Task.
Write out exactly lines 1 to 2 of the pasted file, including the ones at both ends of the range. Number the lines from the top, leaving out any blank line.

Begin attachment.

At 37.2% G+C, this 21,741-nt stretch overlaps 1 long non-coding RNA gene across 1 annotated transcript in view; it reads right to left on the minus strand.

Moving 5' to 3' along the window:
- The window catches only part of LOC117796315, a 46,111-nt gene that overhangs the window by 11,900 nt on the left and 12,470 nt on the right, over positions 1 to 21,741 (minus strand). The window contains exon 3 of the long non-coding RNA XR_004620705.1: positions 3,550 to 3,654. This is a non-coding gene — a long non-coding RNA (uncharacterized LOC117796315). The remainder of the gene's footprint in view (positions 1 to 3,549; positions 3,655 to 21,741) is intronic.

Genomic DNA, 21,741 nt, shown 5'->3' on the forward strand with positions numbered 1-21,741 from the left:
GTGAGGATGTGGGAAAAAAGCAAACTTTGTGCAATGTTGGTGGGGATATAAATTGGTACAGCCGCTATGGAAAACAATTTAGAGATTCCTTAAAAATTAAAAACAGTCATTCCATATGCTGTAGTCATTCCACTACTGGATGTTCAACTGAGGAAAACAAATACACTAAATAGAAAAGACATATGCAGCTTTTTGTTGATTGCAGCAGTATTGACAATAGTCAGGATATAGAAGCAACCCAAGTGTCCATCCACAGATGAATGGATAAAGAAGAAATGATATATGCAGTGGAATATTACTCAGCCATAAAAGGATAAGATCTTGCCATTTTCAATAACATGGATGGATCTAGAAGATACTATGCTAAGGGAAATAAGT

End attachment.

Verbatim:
At 37.2% G+C, this 21,741-nt stretch overlaps 1 long non-coding RNA gene across 1 annotated transcript in view; it reads right to left on the minus strand.

Moving 5' to 3' along the window: